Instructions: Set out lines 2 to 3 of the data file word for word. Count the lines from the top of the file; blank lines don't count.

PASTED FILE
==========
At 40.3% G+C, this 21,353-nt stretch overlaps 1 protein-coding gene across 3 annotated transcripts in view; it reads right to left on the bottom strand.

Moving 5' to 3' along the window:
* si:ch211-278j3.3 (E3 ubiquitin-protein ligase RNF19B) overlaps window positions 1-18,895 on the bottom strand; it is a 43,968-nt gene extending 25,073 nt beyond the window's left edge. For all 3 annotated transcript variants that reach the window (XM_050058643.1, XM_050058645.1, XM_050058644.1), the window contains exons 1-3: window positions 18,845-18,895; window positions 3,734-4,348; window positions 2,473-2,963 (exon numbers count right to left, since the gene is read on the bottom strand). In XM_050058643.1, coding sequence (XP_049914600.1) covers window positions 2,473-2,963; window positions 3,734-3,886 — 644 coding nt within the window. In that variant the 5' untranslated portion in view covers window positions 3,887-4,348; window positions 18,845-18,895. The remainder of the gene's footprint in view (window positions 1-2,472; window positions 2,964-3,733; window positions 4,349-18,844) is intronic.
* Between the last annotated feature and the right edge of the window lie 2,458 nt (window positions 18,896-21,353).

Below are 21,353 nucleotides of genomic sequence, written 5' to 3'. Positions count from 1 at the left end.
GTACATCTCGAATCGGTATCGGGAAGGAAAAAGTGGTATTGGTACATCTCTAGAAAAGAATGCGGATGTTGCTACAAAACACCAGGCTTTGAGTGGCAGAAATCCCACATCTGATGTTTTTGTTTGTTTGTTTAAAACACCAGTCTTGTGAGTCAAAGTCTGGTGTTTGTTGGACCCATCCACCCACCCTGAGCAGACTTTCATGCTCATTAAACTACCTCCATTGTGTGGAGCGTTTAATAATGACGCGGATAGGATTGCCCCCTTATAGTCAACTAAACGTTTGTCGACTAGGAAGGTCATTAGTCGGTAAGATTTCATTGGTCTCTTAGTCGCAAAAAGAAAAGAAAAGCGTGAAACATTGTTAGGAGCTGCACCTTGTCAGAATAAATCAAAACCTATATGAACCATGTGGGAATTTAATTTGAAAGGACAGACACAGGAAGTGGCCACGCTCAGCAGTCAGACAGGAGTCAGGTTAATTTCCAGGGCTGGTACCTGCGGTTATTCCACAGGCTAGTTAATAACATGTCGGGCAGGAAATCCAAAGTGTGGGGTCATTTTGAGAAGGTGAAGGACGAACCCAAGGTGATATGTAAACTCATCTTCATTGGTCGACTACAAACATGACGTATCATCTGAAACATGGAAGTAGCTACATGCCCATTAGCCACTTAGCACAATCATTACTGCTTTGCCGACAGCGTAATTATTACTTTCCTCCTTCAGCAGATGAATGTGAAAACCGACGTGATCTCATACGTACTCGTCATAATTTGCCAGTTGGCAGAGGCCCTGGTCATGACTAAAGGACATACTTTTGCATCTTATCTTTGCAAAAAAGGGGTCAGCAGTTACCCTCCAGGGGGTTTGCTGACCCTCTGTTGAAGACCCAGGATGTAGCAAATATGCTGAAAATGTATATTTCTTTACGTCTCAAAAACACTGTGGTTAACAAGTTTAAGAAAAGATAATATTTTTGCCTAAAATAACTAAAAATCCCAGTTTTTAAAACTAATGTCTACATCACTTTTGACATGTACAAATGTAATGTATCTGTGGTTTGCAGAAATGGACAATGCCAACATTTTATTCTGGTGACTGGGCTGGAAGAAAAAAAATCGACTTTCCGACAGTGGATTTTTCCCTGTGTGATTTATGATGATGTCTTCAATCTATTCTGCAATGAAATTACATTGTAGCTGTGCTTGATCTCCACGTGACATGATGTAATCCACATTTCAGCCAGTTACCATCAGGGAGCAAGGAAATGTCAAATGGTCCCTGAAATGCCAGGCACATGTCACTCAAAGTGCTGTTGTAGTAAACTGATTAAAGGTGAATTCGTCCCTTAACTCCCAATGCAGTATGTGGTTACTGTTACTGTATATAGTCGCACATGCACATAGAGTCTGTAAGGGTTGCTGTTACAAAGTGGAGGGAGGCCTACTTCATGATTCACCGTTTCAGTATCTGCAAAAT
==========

Moving 5' to 3' along the window:
* si:ch211-278j3.3 (E3 ubiquitin-protein ligase RNF19B) overlaps window positions 1-18,895 on the bottom strand; it is a 43,968-nt gene extending 25,073 nt beyond the window's left edge. For all 3 annotated transcript variants that reach the window (XM_050058643.1, XM_050058645.1, XM_050058644.1), the window contains exons 1-3: window positions 18,845-18,895; window positions 3,734-4,348; window positions 2,473-2,963 (exon numbers count right to left, since the gene is read on the bottom strand). In XM_050058643.1, coding sequence (XP_049914600.1) covers window positions 2,473-2,963; window positions 3,734-3,886 — 644 coding nt within the window. In that variant the 5' untranslated portion in view covers window positions 3,887-4,348; window positions 18,845-18,895. The remainder of the gene's footprint in view (window positions 1-2,472; window positions 2,964-3,733; window positions 4,349-18,844) is intronic.